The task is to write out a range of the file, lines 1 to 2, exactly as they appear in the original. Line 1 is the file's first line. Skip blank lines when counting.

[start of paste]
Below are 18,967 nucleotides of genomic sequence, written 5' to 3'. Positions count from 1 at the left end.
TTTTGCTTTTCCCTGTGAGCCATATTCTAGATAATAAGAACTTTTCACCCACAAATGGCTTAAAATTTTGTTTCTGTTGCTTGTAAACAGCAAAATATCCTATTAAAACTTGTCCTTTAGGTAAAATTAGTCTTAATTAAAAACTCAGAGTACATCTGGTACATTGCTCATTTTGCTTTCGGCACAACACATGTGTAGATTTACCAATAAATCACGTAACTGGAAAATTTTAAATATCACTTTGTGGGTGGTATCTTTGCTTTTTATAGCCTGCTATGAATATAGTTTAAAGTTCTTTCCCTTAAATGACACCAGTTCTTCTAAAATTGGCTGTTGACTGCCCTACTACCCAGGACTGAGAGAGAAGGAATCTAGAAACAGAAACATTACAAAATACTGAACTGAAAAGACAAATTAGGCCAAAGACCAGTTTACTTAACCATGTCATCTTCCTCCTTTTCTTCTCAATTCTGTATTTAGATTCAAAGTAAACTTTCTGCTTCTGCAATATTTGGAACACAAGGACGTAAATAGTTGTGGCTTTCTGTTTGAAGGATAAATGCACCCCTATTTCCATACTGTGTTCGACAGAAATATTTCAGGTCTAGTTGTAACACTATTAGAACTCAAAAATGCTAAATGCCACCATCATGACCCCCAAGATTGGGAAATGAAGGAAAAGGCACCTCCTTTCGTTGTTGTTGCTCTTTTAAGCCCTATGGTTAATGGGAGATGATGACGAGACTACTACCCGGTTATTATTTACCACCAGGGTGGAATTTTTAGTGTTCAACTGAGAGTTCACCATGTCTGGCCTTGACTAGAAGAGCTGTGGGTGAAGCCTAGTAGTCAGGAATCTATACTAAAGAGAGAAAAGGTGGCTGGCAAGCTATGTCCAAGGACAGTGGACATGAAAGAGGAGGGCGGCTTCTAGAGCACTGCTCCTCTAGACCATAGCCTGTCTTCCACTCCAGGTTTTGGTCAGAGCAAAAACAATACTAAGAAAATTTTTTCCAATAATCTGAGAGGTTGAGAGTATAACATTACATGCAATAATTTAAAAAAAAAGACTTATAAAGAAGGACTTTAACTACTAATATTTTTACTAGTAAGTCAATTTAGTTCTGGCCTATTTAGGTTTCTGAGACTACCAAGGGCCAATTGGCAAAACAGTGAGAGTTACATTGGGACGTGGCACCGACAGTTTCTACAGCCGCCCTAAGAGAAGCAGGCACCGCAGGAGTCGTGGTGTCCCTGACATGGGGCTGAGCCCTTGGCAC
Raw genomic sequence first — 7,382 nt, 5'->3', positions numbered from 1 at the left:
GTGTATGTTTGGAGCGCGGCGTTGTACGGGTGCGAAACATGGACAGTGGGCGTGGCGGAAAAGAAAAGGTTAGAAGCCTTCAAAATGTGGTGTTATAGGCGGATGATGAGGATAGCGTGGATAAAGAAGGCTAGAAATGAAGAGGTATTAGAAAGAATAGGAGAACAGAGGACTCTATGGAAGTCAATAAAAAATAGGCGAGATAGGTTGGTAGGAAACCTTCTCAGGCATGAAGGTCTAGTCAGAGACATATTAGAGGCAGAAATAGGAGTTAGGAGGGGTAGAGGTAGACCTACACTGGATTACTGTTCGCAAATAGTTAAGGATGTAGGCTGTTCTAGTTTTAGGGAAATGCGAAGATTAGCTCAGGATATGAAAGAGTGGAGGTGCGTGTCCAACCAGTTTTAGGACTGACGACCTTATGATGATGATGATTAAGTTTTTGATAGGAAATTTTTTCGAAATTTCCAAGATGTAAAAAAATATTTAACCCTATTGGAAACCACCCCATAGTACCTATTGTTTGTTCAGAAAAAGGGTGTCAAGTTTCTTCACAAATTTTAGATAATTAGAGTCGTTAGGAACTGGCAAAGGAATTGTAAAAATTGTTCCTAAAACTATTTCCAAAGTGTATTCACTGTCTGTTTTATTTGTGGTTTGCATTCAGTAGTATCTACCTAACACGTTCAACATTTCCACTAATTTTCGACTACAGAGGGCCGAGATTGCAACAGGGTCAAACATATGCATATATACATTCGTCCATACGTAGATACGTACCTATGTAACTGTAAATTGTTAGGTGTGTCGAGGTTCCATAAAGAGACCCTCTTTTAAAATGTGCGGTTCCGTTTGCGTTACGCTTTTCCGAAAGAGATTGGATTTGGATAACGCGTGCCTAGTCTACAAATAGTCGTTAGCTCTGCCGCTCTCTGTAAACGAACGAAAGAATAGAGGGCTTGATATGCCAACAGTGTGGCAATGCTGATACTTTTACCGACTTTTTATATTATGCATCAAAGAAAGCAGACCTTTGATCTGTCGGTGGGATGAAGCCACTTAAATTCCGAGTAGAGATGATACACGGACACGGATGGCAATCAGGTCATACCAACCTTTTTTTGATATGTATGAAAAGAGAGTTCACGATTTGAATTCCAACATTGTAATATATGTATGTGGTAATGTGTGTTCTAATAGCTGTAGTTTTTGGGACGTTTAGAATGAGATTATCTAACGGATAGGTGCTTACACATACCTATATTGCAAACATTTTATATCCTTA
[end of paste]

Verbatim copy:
Below are 18,967 nucleotides of genomic sequence, written 5' to 3'. Positions count from 1 at the left end.
TTTTGCTTTTCCCTGTGAGCCATATTCTAGATAATAAGAACTTTTCACCCACAAATGGCTTAAAATTTTGTTTCTGTTGCTTGTAAACAGCAAAATATCCTATTAAAACTTGTCCTTTAGGTAAAATTAGTCTTAATTAAAAACTCAGAGTACATCTGGTACATTGCTCATTTTGCTTTCGGCACAACACATGTGTAGATTTACCAATAAATCACGTAACTGGAAAATTTTAAATATCACTTTGTGGGTGGTATCTTTGCTTTTTATAGCCTGCTATGAATATAGTTTAAAGTTCTTTCCCTTAAATGACACCAGTTCTTCTAAAATTGGCTGTTGACTGCCCTACTACCCAGGACTGAGAGAGAAGGAATCTAGAAACAGAAACATTACAAAATACTGAACTGAAAAGACAAATTAGGCCAAAGACCAGTTTACTTAACCATGTCATCTTCCTCCTTTTCTTCTCAATTCTGTATTTAGATTCAAAGTAAACTTTCTGCTTCTGCAATATTTGGAACACAAGGACGTAAATAGTTGTGGCTTTCTGTTTGAAGGATAAATGCACCCCTATTTCCATACTGTGTTCGACAGAAATATTTCAGGTCTAGTTGTAACACTATTAGAACTCAAAAATGCTAAATGCCACCATCATGACCCCCAAGATTGGGAAATGAAGGAAAAGGCACCTCCTTTCGTTGTTGTTGCTCTTTTAAGCCCTATGGTTAATGGGAGATGATGACGAGACTACTACCCGGTTATTATTTACCACCAGGGTGGAATTTTTAGTGTTCAACTGAGAGTTCACCATGTCTGGCCTTGACTAGAAGAGCTGTGGGTGAAGCCTAGTAGTCAGGAATCTATACTAAAGAGAGAAAAGGTGGCTGGCAAGCTATGTCCAAGGACAGTGGACATGAAAGAGGAGGGCGGCTTCTAGAGCACTGCTCCTCTAGACCATAGCCTGTCTTCCACTCCAGGTTTTGGTCAGAGCAAAAACAATACTAAGAAAATTTTTTCCAATAATCTGAGAGGTTGAGAGTATAACATTACATGCAATAATTTAAAAAAAAAGACTTATAAAGAAGGACTTTAACTACTAATATTTTTACTAGTAAGTCAATTTAGTTCTGGCCTATTTAGGTTTCTGAGACTACCAAGGGCCAATTGGCAAAACAGTGAGAGTTACATTGGGACGTGGCACCGACAGTTTCTACAGCCGCCCTAAGAGAAGCAGGCACCGCAGGAGTCGTGGTGTCCCTGACATGGGGCTGAGCCCTTGGCAC